Internet sales-tax bill advances, but final Senate passage delayed

Internet sales-tax bill advances, but final Senate passage delayed

The Senate on Thursday failed to pass bipartisan legislation that would allow states to collect sales taxes from larger Internet retailers, but the bill cleared a key procedural hurdle and is on track for approval after lawmakers return from a recess.

Momentum has been building for the Marketplace Fairness Act, which is strongly supported by most state and local governments and traditional brick-and-mortar retailers. But opposition from some online retailers, led by eBay Inc., and a small group of senators largely from states that do not have sales taxes derailed the legislation temporarily.

The Senate voted 74 to 20 on Monday to begin considering the bill, and supporters anticipated it would easily pass this week.

But attempts to broker a deal with opponents led by Sens. Max Baucus, D-Mont., and Ron Wyden, D-Ore., were unsuccessful. With lawmakers eager to leave town for the scheduled break, Senate Majority Leader Harry Reid, D-Nev., forced a vote Thursday to cut off debate.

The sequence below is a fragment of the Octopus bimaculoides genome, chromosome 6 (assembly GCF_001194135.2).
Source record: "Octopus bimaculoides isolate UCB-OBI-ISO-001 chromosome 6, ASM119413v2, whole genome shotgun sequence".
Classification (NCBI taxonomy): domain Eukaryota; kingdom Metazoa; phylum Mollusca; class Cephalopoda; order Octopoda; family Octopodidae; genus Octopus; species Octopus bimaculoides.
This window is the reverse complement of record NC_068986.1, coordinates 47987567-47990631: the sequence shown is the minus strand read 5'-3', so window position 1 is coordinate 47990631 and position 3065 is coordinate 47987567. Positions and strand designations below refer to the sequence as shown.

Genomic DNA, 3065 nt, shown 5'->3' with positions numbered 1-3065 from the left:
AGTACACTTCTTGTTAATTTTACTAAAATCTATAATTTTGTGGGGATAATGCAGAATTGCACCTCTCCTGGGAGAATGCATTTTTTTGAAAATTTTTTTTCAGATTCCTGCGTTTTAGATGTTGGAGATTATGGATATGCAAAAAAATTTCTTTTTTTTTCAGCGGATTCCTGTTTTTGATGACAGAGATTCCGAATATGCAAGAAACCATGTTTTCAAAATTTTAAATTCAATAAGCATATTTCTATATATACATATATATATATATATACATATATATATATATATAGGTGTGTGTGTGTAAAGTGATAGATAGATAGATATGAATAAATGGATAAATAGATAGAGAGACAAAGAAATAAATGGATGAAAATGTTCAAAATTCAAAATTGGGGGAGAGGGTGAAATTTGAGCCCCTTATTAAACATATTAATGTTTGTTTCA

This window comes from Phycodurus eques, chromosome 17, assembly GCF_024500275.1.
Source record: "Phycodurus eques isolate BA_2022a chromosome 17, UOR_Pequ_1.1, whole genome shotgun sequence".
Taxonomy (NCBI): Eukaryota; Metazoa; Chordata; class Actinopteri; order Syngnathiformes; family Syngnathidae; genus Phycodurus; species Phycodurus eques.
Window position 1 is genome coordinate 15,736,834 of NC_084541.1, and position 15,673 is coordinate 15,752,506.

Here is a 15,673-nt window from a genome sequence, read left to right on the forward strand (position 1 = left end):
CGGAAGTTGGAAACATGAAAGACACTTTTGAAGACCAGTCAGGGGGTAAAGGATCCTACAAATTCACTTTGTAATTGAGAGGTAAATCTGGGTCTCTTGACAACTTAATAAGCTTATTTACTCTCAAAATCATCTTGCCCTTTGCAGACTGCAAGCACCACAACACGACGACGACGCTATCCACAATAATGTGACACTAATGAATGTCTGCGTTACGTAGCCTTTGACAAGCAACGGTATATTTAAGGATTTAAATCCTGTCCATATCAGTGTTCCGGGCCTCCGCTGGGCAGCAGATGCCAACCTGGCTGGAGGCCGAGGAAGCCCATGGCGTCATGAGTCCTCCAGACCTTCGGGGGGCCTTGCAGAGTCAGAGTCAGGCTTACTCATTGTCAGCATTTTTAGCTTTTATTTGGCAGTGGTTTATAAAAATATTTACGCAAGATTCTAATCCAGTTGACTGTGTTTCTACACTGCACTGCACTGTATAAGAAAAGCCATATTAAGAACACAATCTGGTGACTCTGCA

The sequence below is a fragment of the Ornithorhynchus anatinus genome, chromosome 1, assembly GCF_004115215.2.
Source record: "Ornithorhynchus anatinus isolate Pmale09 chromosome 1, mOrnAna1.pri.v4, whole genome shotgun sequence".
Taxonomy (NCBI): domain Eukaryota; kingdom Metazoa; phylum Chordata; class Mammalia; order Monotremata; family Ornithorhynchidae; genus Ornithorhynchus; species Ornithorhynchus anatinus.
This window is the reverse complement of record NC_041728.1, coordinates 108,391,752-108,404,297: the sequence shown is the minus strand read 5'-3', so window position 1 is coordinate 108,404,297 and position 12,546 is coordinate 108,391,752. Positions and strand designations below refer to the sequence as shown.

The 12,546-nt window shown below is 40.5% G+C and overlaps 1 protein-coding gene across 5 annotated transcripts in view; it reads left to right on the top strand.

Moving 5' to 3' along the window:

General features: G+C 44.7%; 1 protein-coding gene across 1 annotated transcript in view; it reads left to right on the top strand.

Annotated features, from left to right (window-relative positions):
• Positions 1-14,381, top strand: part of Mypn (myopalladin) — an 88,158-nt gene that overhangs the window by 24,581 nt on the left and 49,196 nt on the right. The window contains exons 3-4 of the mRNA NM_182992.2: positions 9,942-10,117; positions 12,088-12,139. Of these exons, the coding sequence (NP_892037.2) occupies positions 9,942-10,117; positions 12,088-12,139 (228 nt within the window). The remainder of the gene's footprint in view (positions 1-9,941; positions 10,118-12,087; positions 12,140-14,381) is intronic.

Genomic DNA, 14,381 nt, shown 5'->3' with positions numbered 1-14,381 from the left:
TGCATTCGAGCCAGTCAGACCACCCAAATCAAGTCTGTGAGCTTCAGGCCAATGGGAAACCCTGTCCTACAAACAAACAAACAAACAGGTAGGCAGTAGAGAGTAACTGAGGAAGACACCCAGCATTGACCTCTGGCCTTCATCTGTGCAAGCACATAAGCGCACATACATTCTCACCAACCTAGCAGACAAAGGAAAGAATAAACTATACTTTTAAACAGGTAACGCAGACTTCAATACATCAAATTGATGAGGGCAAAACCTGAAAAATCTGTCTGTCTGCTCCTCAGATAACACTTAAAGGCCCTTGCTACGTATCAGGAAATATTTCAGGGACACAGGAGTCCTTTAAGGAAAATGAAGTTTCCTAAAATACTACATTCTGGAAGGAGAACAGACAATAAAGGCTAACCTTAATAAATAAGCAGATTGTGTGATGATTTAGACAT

The procedural measure, which needed 60 votes, passed 63 to 30.

Reid said a vote on final passage of the bill would take place May 6. The measure is expected to be approved then.

The bill would get around a 21-year-old Supreme Court decision that carved out an exemption for retailers, such as mail-order catalog firms, with no physical presence in a state from being forced to collect sales taxes.

Consumers are supposed to pay the tax on any purchases from those companies to their state, but most do not.

The exemption has benefited many Internet retailers, and the growth of electronic commerce has cost state and local governments billions of dollars of sales tax revenue. Traditional retailers also have complained they face unfair competition because they must collect sales tax from their customers.

A few states have fought back, expanding the definition of an in-state presence to begin collecting sales tax from some large online retailers, notably

The federal legislation, which Amazon supports, would allow states to expand their collection to companies with no in-state presence unless they have less than $1 million annually in online and other remote sales.


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